This seems like common sense. If I were trying to sneak a something into a list or a line and I didn’t want it remembered, I’d put it towards the middle. Most people would. The experiment is repeatable with everything from lists of names to tv commercials. After any set of commercials, people are most likely to recall the first ones and the last ones.12


i Amongst all cultures, the historic and pre-historic record seems to show that people named and identified the colors in a specific order: black and white, then red, green and/or yellow, blue, brown, then finally a smatter of purple, pink, orange, or gray.
– “Why do cultures always name red before they do blue?” io9, 28 April 2012, at (retrieved: 8 May 2012).

ii All weapons are prohibited on these premises (warning sign)


1 Kevin Crosby, “Soundscaping,” Presented to The University of Washington in Partial Fulfillment of the Requirements for the Class of Comparative Literature 357 (Film), Autumn 1993, grade 3.7.

2 Kathleen Northridge, “The Relationship Between Heart Rate & Music,” EHow, at (retrieved: 4 January 2011).

3 Shaunacy Ferro, “People Think Candy Bars With Green Nutrition Labels Are Healthier,” Popular Science, 22 March 2013, at (retrieved: 22 March 2013).

4 “Room Color and How it Affects your Mood,” Freshome: Design & Architecture, at (retrieved: 4 January 2011).

5 “Change your wall colors to lose weight,” Dr. Michele, 2 May 2011, at (retrieved: 18 November 2013).

6 Jennifer Klinesmith, Tim Kasser, Francis T. McAndrew, “Guns, testosterone, and aggression: An experimental test of a mediational hypothesis,” Knox College, at (retrieved: 4 January 2011).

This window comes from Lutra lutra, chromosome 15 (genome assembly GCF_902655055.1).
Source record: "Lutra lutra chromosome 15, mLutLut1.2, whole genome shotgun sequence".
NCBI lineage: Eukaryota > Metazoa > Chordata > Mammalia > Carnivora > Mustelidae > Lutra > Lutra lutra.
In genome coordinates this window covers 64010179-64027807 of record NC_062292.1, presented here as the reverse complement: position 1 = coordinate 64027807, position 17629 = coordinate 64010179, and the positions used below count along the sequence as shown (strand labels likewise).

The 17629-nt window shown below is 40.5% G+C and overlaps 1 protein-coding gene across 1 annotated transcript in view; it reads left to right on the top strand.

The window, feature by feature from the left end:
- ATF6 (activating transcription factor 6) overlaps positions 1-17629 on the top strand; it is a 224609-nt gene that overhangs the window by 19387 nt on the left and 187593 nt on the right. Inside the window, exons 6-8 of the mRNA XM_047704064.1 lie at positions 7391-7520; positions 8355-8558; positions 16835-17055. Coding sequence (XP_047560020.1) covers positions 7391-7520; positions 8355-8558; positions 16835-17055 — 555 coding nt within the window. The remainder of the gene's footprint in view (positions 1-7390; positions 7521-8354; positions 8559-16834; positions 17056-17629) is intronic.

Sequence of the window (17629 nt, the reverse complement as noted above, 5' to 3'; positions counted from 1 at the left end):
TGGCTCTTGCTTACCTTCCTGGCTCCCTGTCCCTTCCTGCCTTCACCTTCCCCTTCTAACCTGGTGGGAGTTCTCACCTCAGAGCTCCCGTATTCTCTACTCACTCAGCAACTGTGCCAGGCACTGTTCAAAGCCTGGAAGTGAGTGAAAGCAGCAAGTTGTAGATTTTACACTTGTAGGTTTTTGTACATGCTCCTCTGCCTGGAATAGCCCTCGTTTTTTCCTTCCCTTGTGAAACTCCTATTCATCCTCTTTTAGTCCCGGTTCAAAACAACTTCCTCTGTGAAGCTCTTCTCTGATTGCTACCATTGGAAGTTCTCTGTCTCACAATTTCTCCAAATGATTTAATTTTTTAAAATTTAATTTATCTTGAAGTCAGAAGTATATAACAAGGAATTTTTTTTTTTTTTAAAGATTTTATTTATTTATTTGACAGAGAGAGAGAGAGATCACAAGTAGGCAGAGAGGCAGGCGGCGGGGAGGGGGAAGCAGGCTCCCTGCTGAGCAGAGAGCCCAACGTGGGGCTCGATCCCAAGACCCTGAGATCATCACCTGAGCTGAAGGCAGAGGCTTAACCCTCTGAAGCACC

7 “This Dog Food Commercial Has Sounds Only a Dog Can Hear,”, 5 October 2011, at (retrieved: 5 October 2011).

8 “Subliminal Advertising,”, at (retrieved: 4 January 2011).

9 “Subliminal stimuli,”, at (retrieved: 22 October 2008, 3 January 2011).

10 “Hidden Porn In Disney,” PARENTAL ADVISORY: target website contains Disney nudity, “Disney,” at (retrieved: 3 January 2011).

Clickflick, at (retrieved: 25 October 2008), Source:; See also “Mensagem Subliminar: Disney,” Realidade Oculta 27, at (retrieved: 25 October 2008).

11 “Electric Soldier Porygon,”, at (retrieved: 4 January 2011).

12 Esther Inglis-Arkell “How to use the ‘serial position effect’ for fun and profit,”, 13 February 2013, at (retrieved: 19 March 2013).

See also

Esther Inglis-Arkell, “How to use the ‘serial position effect’ for fun and profit,”, 13 February 2013, at (retrieved: 14 February 2013).

Related videos

“Psychology And Advertising,” lebenoy video at, (retrieved: 26 July 2013). (Watch it here)

“Beneful Soundspot,” (retrieved: 5 October 2011). (Watch it here)

“Derren Brown – Subliminal Advertising,” thaflash1988 video at, (retrieved: 4 January 2011). (Embedding disabled)

“How television works,” UpdocFilms video at, (retrieved: 4 January 2011). (Watch it here)

“We’re in a LOT of Trouble !!!” excerpt from “Network” (1976), WeAreInALotOfTrouble video at, (retrieved: 4 January 2011). (Embedding disabled)

“‘Inside Edition’ Subliminal McDonalds Ad Busted,” (McDonalds subliminal on “Iron Chef”), PSYK0MANT1S video at, (retrieved: 4 January 2011). (Watch it here)

“Who’s That Hiding In My Fox 5 News Logo?” (Presidential Candidate John McCain subliminal), fliesinthek video at, (retrieved: 4 January 2011). (Watch it here)

“Subliminal Message on British TV,” Mrbullydog66 video at, (retrieved: 31 March 2013). (Watch it here)

“Men In Black, shooting range and test,” tacke1la video at, (retrieved: 4 January 2011). (Embedding disabled)

“Satanic Disney,” Yaeka video at, (retrieved: 4 January 2011). (Watch it here)

“How and why Walt Disney is trying to corrupt you and your children,” FarhanK502 video at, (retrieved: 23 March 2013). (Watch it here)

Related book